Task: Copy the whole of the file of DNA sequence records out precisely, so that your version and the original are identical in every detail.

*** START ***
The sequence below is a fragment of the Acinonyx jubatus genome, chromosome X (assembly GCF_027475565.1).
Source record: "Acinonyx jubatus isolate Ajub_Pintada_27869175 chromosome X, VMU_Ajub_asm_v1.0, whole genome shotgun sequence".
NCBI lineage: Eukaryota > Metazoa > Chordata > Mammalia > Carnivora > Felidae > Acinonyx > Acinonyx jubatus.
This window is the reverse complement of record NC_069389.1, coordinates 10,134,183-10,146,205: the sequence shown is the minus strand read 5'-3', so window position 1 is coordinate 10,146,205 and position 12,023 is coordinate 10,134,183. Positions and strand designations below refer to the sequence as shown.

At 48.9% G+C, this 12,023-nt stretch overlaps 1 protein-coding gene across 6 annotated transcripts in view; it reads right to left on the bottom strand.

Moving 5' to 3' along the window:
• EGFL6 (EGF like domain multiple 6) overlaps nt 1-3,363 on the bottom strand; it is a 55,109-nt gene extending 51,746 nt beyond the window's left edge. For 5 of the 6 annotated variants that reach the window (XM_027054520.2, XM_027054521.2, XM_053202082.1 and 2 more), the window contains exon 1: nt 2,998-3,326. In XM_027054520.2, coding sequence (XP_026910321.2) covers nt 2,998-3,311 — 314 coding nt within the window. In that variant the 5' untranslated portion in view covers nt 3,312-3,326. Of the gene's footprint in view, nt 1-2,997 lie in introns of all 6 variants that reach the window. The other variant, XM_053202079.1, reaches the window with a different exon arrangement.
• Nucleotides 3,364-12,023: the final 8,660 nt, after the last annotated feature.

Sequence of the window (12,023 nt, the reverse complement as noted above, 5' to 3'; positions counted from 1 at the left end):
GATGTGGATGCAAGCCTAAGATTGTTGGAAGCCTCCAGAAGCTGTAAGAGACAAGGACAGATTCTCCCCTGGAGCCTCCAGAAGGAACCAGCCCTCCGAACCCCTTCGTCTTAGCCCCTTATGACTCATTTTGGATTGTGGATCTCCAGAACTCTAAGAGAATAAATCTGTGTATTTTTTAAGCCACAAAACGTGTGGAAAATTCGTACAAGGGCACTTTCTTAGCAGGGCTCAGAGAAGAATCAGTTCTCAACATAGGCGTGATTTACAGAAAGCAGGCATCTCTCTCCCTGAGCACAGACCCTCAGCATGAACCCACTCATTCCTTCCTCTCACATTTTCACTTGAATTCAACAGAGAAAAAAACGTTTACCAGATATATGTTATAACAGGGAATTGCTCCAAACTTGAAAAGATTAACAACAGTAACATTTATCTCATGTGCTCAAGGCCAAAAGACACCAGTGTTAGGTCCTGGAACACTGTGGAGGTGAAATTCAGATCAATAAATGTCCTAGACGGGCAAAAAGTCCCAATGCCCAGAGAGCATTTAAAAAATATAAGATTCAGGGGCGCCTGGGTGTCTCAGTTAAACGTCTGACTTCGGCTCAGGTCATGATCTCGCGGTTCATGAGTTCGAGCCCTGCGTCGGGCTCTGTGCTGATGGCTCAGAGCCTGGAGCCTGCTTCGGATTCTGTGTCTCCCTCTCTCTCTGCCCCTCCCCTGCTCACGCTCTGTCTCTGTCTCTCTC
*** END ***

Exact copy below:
The sequence below is a fragment of the Acinonyx jubatus genome, chromosome X (assembly GCF_027475565.1).
Source record: "Acinonyx jubatus isolate Ajub_Pintada_27869175 chromosome X, VMU_Ajub_asm_v1.0, whole genome shotgun sequence".
NCBI lineage: Eukaryota > Metazoa > Chordata > Mammalia > Carnivora > Felidae > Acinonyx > Acinonyx jubatus.
This window is the reverse complement of record NC_069389.1, coordinates 10,134,183-10,146,205: the sequence shown is the minus strand read 5'-3', so window position 1 is coordinate 10,146,205 and position 12,023 is coordinate 10,134,183. Positions and strand designations below refer to the sequence as shown.

At 48.9% G+C, this 12,023-nt stretch overlaps 1 protein-coding gene across 6 annotated transcripts in view; it reads right to left on the bottom strand.

Moving 5' to 3' along the window:
• EGFL6 (EGF like domain multiple 6) overlaps nt 1-3,363 on the bottom strand; it is a 55,109-nt gene extending 51,746 nt beyond the window's left edge. For 5 of the 6 annotated variants that reach the window (XM_027054520.2, XM_027054521.2, XM_053202082.1 and 2 more), the window contains exon 1: nt 2,998-3,326. In XM_027054520.2, coding sequence (XP_026910321.2) covers nt 2,998-3,311 — 314 coding nt within the window. In that variant the 5' untranslated portion in view covers nt 3,312-3,326. Of the gene's footprint in view, nt 1-2,997 lie in introns of all 6 variants that reach the window. The other variant, XM_053202079.1, reaches the window with a different exon arrangement.
• Nucleotides 3,364-12,023: the final 8,660 nt, after the last annotated feature.

Sequence of the window (12,023 nt, the reverse complement as noted above, 5' to 3'; positions counted from 1 at the left end):
GATGTGGATGCAAGCCTAAGATTGTTGGAAGCCTCCAGAAGCTGTAAGAGACAAGGACAGATTCTCCCCTGGAGCCTCCAGAAGGAACCAGCCCTCCGAACCCCTTCGTCTTAGCCCCTTATGACTCATTTTGGATTGTGGATCTCCAGAACTCTAAGAGAATAAATCTGTGTATTTTTTAAGCCACAAAACGTGTGGAAAATTCGTACAAGGGCACTTTCTTAGCAGGGCTCAGAGAAGAATCAGTTCTCAACATAGGCGTGATTTACAGAAAGCAGGCATCTCTCTCCCTGAGCACAGACCCTCAGCATGAACCCACTCATTCCTTCCTCTCACATTTTCACTTGAATTCAACAGAGAAAAAAACGTTTACCAGATATATGTTATAACAGGGAATTGCTCCAAACTTGAAAAGATTAACAACAGTAACATTTATCTCATGTGCTCAAGGCCAAAAGACACCAGTGTTAGGTCCTGGAACACTGTGGAGGTGAAATTCAGATCAATAAATGTCCTAGACGGGCAAAAAGTCCCAATGCCCAGAGAGCATTTAAAAAATATAAGATTCAGGGGCGCCTGGGTGTCTCAGTTAAACGTCTGACTTCGGCTCAGGTCATGATCTCGCGGTTCATGAGTTCGAGCCCTGCGTCGGGCTCTGTGCTGATGGCTCAGAGCCTGGAGCCTGCTTCGGATTCTGTGTCTCCCTCTCTCTCTGCCCCTCCCCTGCTCACGCTCTGTCTCTGTCTCTCTC